'Paranormal' continues to impress as the overall box office loses its mojo
Four movies with combined production budgets of more than $100 million opened this weekend, but none of them managed to beat a movie that cost $15,000.
Paramount's "Paranormal Activity" expanded from 863 theaters to 1,945 this weekend and sold a studio-estimated $22 million, making it No. 1 for the first time since it opened more than four weeks ago. The horror flick, which was produced for $15,000 and Paramount acquired for $300,000, has grossed an astounding total of $62.5 million.
Paramount plans to add as many as 500 locations Friday. In theaters where it played last weekend, "Paranormal Activity" was down a mild 33%. If current trends continue, the movie will almost certainly end up collecting more than $100 million.
Perhaps more impressive, it vanquished one of Hollywood's most successful horror series. "Saw VI" opened to a disappointing $14.8 million, obviously damaged in large part by "Paranormal." That's the lowest debut for any film in the annual series, even the original in 2004, which started with $18.3 million. All the other "Saw" films have debuted to more than $30 million.
The movie was better received by horror fans than "Saw V," however. Last year's poorly regarded entry got an average grade of C from moviegoers, according to market research firm CinemaScore, but the new movie got a B. Although "Saw VI" will almost certainly end up as the lowest-grossing entry in the series, Lionsgate is hopeful that it will benefit from solid word of mouth, particularly among horror fans who chose "Paranormal" this weekend.
The good news for Lionsgate is that "Saw VI" cost a modest $11 million to produce, meaning it shouldn't be a big money loser and could even eke out a profit.
The same can't be said for the weekend's other new movies, all of which cost more and opened far worse.
"Astro Boy," which animation studio Imagi Entertainment produced at a cost of $65 million, opened to a dismal $7 million. Summit Entertainment distributed the movie, which drew a very modest family crowd and will be a tough blow for Hong Kong-based Imagi, which was financing its own movie for the first time.
The news was equally bad for lead financier Ted Waitt, co-founder of computer company Gateway Inc., and Fox Searchlight: Their "Amelia" opened to a very weak $4 million. The movie cost $40 million and received largely negative reviews, which probably turned off its target adult audience.
"Cirque du Freak: The Vampire's Assistant" was aimed at tween girls and boys, but didn't do much better, opening to just $6.3 million. Universal Pictures and Relativity Media split the $40-million production budget.
There was some good news among holdovers. "Law Abiding Citizen" fell only 40% on its second weekend, and "Couples Retreat" continues to play well, dropping only 36% on its third weekend. But "Where the Wild Things Are" played more like a big-budget event film and less like a family movie with good buzz on its second weekend, dropping a sizable 56%.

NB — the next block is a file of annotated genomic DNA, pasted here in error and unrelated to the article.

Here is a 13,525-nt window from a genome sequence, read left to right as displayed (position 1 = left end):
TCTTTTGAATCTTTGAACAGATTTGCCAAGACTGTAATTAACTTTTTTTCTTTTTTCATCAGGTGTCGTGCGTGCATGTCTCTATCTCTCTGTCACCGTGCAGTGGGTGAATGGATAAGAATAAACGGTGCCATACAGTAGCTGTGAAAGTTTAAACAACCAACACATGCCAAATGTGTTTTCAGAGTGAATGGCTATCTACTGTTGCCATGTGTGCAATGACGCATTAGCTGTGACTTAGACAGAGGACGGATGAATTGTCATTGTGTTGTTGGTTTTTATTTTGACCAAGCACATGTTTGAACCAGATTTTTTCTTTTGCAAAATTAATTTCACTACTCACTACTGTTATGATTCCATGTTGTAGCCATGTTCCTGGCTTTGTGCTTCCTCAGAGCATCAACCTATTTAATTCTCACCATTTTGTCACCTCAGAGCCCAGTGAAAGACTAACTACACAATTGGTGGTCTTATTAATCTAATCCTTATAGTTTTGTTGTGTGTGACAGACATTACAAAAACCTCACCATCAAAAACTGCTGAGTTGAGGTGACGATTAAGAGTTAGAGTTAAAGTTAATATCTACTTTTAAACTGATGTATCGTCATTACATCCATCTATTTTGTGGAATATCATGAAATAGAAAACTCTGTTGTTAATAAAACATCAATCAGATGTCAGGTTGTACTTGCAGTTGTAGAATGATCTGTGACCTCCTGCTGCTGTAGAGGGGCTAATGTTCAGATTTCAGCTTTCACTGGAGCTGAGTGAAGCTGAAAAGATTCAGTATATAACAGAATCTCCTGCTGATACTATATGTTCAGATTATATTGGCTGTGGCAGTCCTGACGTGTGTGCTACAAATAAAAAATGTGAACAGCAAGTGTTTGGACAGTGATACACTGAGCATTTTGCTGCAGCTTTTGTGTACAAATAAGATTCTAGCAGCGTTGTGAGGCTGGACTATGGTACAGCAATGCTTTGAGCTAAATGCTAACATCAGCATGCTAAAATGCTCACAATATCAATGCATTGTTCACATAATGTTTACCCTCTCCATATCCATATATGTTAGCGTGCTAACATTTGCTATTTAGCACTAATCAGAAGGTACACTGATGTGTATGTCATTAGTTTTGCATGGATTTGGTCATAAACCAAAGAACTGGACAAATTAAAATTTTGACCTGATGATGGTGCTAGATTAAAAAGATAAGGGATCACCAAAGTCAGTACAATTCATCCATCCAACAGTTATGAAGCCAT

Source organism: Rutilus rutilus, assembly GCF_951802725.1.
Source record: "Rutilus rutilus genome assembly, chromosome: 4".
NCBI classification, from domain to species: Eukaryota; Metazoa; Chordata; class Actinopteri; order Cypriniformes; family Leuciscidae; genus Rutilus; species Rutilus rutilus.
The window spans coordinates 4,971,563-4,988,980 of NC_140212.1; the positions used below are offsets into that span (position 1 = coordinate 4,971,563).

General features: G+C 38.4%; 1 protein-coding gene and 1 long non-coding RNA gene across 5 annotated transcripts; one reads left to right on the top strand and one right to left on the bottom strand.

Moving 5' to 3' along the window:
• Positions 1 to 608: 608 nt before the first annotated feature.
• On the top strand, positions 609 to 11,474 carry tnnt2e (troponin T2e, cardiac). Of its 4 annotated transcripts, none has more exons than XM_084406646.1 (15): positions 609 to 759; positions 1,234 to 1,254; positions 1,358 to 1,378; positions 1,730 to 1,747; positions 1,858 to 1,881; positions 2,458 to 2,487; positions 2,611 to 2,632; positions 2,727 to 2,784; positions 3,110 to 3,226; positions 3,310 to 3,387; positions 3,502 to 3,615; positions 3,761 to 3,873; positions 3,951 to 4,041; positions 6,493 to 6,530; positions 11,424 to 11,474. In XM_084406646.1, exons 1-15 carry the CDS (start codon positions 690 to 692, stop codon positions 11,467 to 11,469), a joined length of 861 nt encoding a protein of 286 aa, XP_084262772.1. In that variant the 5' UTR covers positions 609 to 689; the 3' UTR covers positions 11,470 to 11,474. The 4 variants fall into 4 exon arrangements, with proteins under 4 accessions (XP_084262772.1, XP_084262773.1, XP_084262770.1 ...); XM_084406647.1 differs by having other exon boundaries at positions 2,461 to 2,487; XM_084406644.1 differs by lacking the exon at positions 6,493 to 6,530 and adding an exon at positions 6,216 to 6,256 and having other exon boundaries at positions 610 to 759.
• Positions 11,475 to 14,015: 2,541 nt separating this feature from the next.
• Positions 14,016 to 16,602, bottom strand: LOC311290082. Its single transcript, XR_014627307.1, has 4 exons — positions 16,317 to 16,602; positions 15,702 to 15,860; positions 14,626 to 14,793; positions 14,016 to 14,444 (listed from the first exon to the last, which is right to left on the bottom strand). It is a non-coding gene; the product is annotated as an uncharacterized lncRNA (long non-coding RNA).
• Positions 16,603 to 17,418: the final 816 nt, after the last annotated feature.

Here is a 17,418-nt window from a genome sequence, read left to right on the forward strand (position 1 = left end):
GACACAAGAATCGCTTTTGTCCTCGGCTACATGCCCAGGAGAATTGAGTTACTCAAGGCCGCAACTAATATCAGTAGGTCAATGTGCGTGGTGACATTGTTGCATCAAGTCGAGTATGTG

Total box-office receipts fell more than 9% this weekend, according to Hollywood.com. They will probably be soft next weekend as well, because Halloween is on a Saturday and the only new movie will be the Michael Jackson flick "This Is It," which debuts Tuesday night.
Overseas, Fox opened "The Fantastic Mr. Fox" in author Roald Dahl's native land of Britain to a disappointing $2.5 million.
In limited release, IFC opened the new Lars von Trier film "Antichrist" to a decent $70,000 at six locations.
The well-reviewed "An Education" continues to play well as Sony Pictures Classics expanded it to 31 theaters. It grossed a solid $408,002, bringing its total to almost $1 million.
Here are the top 10 films at the domestic box office, according to studio estimates and Hollywood.com:
1. "Paranormal Activity" (Paramount): $22 million on its fifth weekend, bringing its total to $62.5 million.
2. "Saw VI" (Lionsgate): Opened to $14.8 million.
3. "Where the Wild Things Are" (Warner Bros./Village Roadshow/Legendary): Dropped 56% on its second weekend to $14.4 million. Total U.S. and Canadian ticket sales: $54 million.
4. "Law Abiding Citizen" (Overture/Film Department): Declined 40% to $12.7 million on its second weekend. Domestic total: $40.3 million.
5. "Couples Retreat" (Universal/Relativity): Down a modest 36% on its third weekend to $11.1 million, bringing cumulative domestic ticket sales to $78.2 million. Overseas it has grossed $17.2 million in seven countries.
6. "Astro Boy" (Summit/Imagi): Debuted to $7 million.
7. "The Stepfather" (Sony Screen Gems): Fell 44% on its second weekend to $6.5 million. Domestic total: $20.4 million.
8. "Cirque du Freak: The Vampire's Assistant" (Universal/Relativity): Launched to $6.3 million.
9. "Cloudy With a Chance of Meatballs" (Sony): $5.6 million, down 30% on its sixth weekend, bringing its total ticket sales to $115.2 million.
10. "Zombieland" (Sony/Relativity): Declined 44% to $4.3 million. Domestic total: $67.3 million.
-- Ben Fritz
Top photo: Katie Featherston and Micah Sloat in "Paranormal Activity." Credit: Paramount Pictures.
Bottom photo: John C. Reilly and Chris Massoglia in "Cirque du Freak: The Vampire's Assistant." Credit: David Lee / Universal Pictures.